Thursday, 9 January 2014

The Hobbit: The Desolation of Smaug Review

After a brief scene where Gandalf is seen meeting Thorin, The Hobbit: The Desolation of Smaug ‘continues’ as the company of Dwarves, Hobbit and Gandalf continue to try and evade Azog and make there way to the Lonely Mountain. The first Hobbit film (An Unexpected Journey) had numerous issues, many of which this film also carries. The little doubt I had after viewing An Unexpected Journey that their was simply not enough material to create a three part film series on The Hobbit has completely evaporated as it has become abundantly clear that their simply isn't enough material.

The first most obvious issue is exhibits itself at the start of the film with the Dwarves, Hobbit and Gandalf continuing to try and evade Azog, which seemingly ignores the ending of An Unexpected Journey. At the end of An Unexpected Journey the Dwarves, Hobbit and Gandalf where saved from Azog by Gwaihir (essentially very large Eagles) and flown what seemed to be quite some distance away from Azog. Yet at the beginning of The Desolation of Smaug, Azog is seen to close to the point that they are hiding in sight from him. They also seemed to be rather close to the Lonely Mountain yet somehow seemed to have moved further away from the mountain in the Desolation of Smaug. This last point is admittedly nitpicking at best, but as the film as a whole is once again unnecessarily bloated it remains noteworthy and the apparent changed distance from the Lonely Mountain does underline one of the major flaws present and that is the film. The Desolation of Smaug is simply far to bloated and far to little seems to be happening in far to long of a time. Their are far to many scenes and characters that are not only unnecessary but slow the film down to the point that I struggle to think of a film that had as much action as this film, yet manages to be as slowly paced. The action itself is admittedly mostly well staged but there is simply far too much action present and as a result that action scenes like the film as a whole begin to drag on.

More problematic then the bloated nature of The Desolation of Smaug is the lack of any sense of danger for the main characters. The Dwarves and company are put into numerous situations that should elicit a sense of danger. But as they are continuously unscathed as they are thrown around, poisoned and even essentially surf melted gold with nothing more then a wheelbarrow it is hard to care for anything that is happening on screen as their is nothing at stake. This further makes the already overwhelming amount of action to not only drag on, but to be a chore to sit through. The one exception to this is the introduction of Smaug which is simply superb. Although much like the rest of the film the scenes with Smaug soon begin to drag on as Smaug fails to hunt down the Dwarves and Hobbit for what was far to long of a time.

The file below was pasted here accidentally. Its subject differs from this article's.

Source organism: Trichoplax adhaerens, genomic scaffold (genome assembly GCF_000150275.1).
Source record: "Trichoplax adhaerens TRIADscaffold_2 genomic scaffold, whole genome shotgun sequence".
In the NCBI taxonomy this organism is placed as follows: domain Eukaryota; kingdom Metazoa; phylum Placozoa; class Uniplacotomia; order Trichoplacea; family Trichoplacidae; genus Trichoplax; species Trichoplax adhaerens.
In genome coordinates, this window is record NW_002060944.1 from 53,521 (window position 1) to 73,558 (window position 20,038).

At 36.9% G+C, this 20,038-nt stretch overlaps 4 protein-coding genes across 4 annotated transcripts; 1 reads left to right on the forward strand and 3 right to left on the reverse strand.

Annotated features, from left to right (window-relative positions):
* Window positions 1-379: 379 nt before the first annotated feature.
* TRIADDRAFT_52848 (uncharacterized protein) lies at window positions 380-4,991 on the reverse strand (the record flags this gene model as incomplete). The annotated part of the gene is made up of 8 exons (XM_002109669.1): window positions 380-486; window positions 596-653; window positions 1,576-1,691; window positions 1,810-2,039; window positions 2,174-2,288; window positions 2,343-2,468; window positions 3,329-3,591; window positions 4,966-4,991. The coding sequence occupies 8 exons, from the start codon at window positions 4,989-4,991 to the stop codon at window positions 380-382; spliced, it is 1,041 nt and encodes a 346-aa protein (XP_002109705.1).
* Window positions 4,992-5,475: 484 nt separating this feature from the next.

Characterisation is also almost completely absent from The Desolation of Smaug, and much like how the start of The Desolation of Smaug seemingly ignores the ending of the first Hobbit film it also ignores the little character development that was present in An Unexpected Journey. This is most notable for Thorin in An Unexpected Journey and how his views on Bilbo had changed. Such issues combined with the amount of unnecessary scenes and bloated run time only further solidify that The Hobbit should never have been made into a three part film.

The Hobbit: The Desolation of Smaug is an overly bloated film full of far too much action and far too little characterisation. This along with a lack of any sense of danger results in a film that is uninteresting to watch that does not come recommended.

Note: Whilst more a comment on the technical side I fell compelled to mention the films use of HFR. This is especially the case as The Desolation of Smaug and An Unexpected Journey are the only films with a wide release to be shoot and be viewable in such a way. HFR simply stands for high frame rate and as was the case with An Unexpected Journey, The Desolation of Smaug has been filmed in HFR at 48fps as apposed to the usual 24fps (meaning the number of images a displayed every second is doubled when compared to more or less every other film that has ever been release [there are some exceptions of course, most notably with older silent films before 24fps became the used ‘standard’]). I simply cannot say enough good things about the use of HFR, it provides for a very surreal presentation with everything appearing extremely smooth and lifelike. Likewise the use of 3d especially when combined with the films use of HFR is equally impressive and well worth the extra cost of admission for those who simply must see this film. The only down side to HFR is it can make the at times less then stellar production values extremely evident. This is of particular note as The Desolation of Smaug is extremely inconsistent with it use of cgi. Most scene do look spectacular but on occasion the use of cgi is overly evident and looks more like what one may expect from a film released well over a decade ago.

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